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Tiresias PCfont
A typeface for screen systems

Reading information from screens in one form or another will become a daily activity for most people. As digital television becomes available, our televisions and personal computers at home will develop into interactive terminals. The increase in access to the Internet is allowing a whole new level of interactivity between government offices, schools, colleges, medical centres, businesses and our own homes.

Reading a screen can be difficult for anyone under some circumstances such as bright sunlight. However, the problems are more severe for elderly and visually impaired people. The choice of typeface can make all the difference to screen legibility.

Visual impairment is much more common than many people think. It is estimated that the majority of the population have problems reading text on screens.

When a typeface is projected onto a screen the character shapes are created on a grid of fine lines or pixels. Because most traditional typefaces were designed for reproduction on paper rather than screens their subtle shapes are distorted when viewed on screen, particularly at small sizes.

Some typefaces are fairly legible on screens but many are not. To help improve the legibility of type on screens, the Tiresias Consortium, under the direction of Dr John Gill of the Royal National Institute of the Blind, have designed Tiresias PCfont.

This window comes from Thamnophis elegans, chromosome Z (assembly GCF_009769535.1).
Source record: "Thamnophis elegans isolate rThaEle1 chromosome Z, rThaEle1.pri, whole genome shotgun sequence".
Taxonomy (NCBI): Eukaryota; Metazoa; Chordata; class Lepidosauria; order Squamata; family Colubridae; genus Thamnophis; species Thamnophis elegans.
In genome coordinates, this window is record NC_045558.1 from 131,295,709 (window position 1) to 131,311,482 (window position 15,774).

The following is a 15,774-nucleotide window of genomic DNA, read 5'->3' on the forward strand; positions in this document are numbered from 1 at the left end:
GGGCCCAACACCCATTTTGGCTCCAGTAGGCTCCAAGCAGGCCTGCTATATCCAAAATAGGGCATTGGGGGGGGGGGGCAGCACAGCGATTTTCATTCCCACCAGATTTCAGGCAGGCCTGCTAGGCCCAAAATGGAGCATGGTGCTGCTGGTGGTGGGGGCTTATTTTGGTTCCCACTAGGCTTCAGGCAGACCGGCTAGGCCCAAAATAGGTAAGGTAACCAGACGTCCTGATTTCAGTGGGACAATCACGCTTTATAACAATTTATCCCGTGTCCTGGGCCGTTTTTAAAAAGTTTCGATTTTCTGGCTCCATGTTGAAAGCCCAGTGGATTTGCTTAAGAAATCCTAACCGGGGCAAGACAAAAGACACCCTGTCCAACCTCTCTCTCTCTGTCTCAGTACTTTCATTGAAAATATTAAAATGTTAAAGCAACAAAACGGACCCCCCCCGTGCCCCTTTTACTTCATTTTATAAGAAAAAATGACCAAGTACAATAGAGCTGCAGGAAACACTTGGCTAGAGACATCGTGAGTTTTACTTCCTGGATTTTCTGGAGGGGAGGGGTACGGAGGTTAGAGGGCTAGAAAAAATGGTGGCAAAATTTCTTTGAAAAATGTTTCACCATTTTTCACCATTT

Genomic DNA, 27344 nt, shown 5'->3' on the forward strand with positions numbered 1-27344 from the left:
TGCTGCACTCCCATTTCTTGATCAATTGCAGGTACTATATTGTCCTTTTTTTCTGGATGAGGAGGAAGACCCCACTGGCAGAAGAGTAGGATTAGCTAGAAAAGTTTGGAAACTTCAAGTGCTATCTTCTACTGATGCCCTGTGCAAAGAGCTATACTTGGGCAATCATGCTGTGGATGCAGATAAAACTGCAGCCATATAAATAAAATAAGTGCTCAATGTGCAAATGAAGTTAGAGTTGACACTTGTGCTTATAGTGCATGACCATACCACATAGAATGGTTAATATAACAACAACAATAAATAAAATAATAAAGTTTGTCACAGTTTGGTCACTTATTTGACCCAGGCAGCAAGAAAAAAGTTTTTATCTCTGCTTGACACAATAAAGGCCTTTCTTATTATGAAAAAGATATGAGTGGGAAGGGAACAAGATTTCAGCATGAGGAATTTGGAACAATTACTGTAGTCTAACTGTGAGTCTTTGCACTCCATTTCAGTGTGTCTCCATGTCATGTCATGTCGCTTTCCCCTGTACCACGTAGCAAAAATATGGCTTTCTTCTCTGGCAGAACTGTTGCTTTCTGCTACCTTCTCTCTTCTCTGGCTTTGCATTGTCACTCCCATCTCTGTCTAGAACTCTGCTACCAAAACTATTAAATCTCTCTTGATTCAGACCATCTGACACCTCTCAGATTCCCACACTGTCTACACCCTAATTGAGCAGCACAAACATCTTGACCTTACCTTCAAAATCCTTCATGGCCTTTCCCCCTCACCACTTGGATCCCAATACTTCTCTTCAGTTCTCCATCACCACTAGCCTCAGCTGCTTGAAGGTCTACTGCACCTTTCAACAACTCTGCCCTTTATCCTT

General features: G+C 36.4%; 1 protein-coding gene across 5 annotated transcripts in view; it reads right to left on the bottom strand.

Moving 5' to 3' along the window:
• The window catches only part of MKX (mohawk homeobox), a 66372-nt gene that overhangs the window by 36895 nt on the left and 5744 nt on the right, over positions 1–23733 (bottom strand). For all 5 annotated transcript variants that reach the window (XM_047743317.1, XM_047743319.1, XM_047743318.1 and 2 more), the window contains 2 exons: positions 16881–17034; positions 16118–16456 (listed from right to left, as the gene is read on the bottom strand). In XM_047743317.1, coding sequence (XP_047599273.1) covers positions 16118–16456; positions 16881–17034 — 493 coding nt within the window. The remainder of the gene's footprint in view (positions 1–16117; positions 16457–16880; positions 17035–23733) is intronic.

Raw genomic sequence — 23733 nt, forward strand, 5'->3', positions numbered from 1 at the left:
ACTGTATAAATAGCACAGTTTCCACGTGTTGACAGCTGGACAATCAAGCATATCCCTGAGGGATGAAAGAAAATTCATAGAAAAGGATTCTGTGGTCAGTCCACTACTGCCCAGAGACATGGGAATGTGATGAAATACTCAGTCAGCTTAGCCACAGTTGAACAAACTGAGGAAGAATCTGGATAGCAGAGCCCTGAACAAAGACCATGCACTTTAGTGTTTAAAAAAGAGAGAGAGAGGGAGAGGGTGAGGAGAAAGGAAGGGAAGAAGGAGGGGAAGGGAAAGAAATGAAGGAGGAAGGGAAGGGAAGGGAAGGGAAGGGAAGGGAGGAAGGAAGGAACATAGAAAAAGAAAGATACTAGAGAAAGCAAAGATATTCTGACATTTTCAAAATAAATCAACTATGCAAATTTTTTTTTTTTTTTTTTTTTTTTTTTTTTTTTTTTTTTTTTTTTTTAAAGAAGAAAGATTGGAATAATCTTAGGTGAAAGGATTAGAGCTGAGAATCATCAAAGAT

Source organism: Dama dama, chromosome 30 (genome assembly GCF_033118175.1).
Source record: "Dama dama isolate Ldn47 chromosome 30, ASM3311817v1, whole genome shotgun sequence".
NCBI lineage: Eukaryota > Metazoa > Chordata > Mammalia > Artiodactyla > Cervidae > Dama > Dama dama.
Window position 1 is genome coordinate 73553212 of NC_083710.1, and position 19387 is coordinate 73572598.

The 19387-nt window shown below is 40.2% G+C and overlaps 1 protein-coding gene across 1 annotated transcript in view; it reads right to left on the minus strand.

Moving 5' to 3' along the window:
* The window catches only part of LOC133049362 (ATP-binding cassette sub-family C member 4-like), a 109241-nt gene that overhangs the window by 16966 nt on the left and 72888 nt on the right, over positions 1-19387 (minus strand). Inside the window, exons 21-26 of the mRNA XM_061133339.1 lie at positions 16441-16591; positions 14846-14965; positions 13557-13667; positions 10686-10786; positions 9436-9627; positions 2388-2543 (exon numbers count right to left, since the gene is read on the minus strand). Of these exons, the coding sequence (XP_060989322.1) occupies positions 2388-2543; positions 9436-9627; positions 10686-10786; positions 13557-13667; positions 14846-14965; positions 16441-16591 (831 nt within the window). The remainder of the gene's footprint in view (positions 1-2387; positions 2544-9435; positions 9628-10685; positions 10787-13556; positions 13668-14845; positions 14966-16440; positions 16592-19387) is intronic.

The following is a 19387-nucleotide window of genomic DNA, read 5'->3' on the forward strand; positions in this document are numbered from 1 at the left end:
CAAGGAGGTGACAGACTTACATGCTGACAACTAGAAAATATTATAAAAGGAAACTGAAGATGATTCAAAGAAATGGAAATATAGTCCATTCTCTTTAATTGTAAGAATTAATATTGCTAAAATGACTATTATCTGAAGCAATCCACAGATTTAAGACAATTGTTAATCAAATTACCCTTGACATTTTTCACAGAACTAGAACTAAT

Tiresias PCfont is in the same family as Tiresias Screenfont but has been specially designed to reproduce to an optimum resolution at most sizes on screen pixel structures.

PCfont has a slightly condensed character shape. These proportions have been chosen to allow the maximum number of characters per line without losing legibility. The individual letter shapes have then been designed to display clear shapes within the available grid for each type size.

Careful thought has been given to the letters and numerals so that persons with low vision can distinguish characters such as the lower case 'l' from the numeral '1' and the capital 'I'. This is particularly important now that more unusual combinations of letters and numerals are being used in email addresses.

When the typeface is used it will be seen that at small sizes some sizes display slightly better than others. The user should adjust the size to suite the available space and viewing conditions depending on the viewing environment. Guidelines for improving legibility on screen based systems can be viewed from this link.


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